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Johns Hopkins, KEMH: Sharing information

Knowledge sharing can save a lot of time, effort and money in health care.

It's been proven at King Edward VII Memorial Hospital through its partnership with Johns Hopkins Medical Institute in Baltimore, Maryland.

Two years ago Marek Mirski, chairman of the anaesthesiology department at JHMI, was hired as a consultant by KEMH.

In the period since, he's given lectures in his specialty area of anaesthetics.

Dr Mirski also consults with health care workers with a view of improving efficiency. He's made six visits to KEMH over the past two years, holding consultative discussions with various groups in the hospital.

The first was held with two other JHMI physicians.

“In many respects it was hanging our own laundry, showing what problems we've encountered at our institution and what paths or remedies we attempted what worked and what didn't,” he said.

Although KEMH is a very different type of hospital to JHMI there were many lessons that could be learned and ways of approaching concerns that could be adopted, Dr Mirski added.

He said there are between 50 and 60 operating rooms at JHMI and six at KEMH both hospitals face a similar challenge in making the rooms run efficiently.

“You have surgical staff posting operations. Surgical staff would like to schedule operations when they have time themselves,” he said. “They have their own clinical time and operating time so they get blocks in the schedule.

“Then the nursing room anaesthesia and pre-op (staff who prepare patients for operations), all have to work together to have the patients stream in, have the operation, then go back to recovery. It sounds simple but operationally there are many areas where things get hung up.”

There is difficulty in scheduling patients as, once the physician is in the operating room things might be held up, not only due to complications in the actual surgery but for operational matters.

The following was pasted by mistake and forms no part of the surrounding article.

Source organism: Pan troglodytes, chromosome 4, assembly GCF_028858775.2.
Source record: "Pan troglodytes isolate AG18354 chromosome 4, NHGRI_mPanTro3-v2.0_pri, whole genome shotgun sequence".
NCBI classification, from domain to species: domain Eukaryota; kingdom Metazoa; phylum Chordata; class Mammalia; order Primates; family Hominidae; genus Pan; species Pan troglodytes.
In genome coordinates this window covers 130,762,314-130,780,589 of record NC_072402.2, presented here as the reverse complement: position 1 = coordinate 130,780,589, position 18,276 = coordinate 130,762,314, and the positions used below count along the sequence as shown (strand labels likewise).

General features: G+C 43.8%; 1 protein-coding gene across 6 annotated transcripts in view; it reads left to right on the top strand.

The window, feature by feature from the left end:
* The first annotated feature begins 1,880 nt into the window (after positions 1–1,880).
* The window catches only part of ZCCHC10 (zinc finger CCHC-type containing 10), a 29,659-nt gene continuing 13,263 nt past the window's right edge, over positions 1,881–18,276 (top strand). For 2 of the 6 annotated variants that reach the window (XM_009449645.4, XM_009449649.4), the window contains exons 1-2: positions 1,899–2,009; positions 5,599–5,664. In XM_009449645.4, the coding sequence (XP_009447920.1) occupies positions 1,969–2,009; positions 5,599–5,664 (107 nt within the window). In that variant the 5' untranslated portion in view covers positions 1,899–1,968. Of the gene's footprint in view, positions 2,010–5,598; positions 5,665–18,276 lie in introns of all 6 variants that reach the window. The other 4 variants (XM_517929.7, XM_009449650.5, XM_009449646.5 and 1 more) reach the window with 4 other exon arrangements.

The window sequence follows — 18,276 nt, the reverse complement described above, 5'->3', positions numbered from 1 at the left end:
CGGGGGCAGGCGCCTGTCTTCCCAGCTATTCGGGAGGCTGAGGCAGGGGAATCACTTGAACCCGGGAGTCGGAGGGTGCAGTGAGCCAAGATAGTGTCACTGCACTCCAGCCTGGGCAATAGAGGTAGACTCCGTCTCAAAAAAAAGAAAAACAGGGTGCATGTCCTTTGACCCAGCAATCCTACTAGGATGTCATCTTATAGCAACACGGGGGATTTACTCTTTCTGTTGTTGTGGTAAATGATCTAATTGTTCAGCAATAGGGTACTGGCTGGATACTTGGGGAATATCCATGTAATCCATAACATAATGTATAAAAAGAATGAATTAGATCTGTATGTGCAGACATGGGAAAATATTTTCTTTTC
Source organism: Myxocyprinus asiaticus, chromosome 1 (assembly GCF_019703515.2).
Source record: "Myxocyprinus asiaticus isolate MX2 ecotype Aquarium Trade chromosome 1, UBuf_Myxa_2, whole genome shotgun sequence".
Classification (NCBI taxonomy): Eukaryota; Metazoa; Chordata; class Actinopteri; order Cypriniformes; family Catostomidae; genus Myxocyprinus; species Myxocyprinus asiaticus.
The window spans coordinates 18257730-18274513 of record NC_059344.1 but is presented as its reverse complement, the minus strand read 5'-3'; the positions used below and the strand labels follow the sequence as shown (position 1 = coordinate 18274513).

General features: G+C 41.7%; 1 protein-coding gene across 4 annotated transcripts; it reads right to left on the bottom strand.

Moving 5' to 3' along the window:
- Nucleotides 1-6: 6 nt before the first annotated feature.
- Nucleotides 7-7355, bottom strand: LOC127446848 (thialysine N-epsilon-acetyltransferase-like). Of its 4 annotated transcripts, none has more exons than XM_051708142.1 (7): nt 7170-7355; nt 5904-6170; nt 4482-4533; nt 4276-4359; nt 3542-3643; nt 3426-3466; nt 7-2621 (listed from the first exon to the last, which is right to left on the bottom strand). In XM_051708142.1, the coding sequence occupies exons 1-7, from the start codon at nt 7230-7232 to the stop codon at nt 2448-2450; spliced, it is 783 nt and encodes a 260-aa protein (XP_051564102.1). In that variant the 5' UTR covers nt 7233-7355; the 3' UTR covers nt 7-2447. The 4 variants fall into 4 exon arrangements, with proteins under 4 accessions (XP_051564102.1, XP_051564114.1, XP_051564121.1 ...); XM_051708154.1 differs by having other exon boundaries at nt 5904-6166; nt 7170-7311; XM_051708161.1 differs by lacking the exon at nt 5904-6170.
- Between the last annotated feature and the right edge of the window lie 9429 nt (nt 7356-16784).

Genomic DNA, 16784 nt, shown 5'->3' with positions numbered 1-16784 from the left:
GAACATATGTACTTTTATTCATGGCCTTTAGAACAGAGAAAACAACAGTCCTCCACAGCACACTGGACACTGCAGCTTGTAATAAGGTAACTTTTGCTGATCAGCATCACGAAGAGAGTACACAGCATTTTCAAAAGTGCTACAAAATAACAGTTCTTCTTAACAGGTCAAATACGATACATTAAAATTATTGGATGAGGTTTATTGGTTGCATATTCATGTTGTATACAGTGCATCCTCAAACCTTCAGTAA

“Say you start at 7.30 and you have another case at ten, but the operation goes until one because there was a delay in the operating room, because the equipment wasn't there. The surgeon thought he needed X, Y and Z but only X and Y were there, while Z was still being processed. Why? Because one of the sterilising machines is down and so only one is working.

“Sometimes the patient themselves is not prepared because, unknown to the anaesthesiologist, the person has eaten when they should not have or they failed to disclose a particular condition and so now the surgery is held up until there is verification from the lab that it's safe to continue,” he said.

Such scenarios on the face of it can be easily solved by the hospital implementing specific step-by-step rules or protocols.

However, Dr Mirski warned: “Protocols can be great but they can also be burdensome and they can make efficiency work against you.

“You have to try to get the correct protocols that make sense for the type of environment that you have. For example some of our problem areas at Hopkins may not adapt here but at least seeing how we approached our problems and avoiding some of the potholes we stepped in, allows your institution to be more efficient in how it expedites its solutions.”

During his most recent visit here, Dr Mirski lectured on spinal cord injuries. Read Body & Soul in January for that story.

Link up: King Edward VII Memorial Hospital (above) is now linked up with Johns Hopkins Medical Institute in Baltimore.

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Published December 14, 2010 at 1:00 am (Updated December 14, 2010 at 9:49 am)

Johns Hopkins, KEMH: Sharing information

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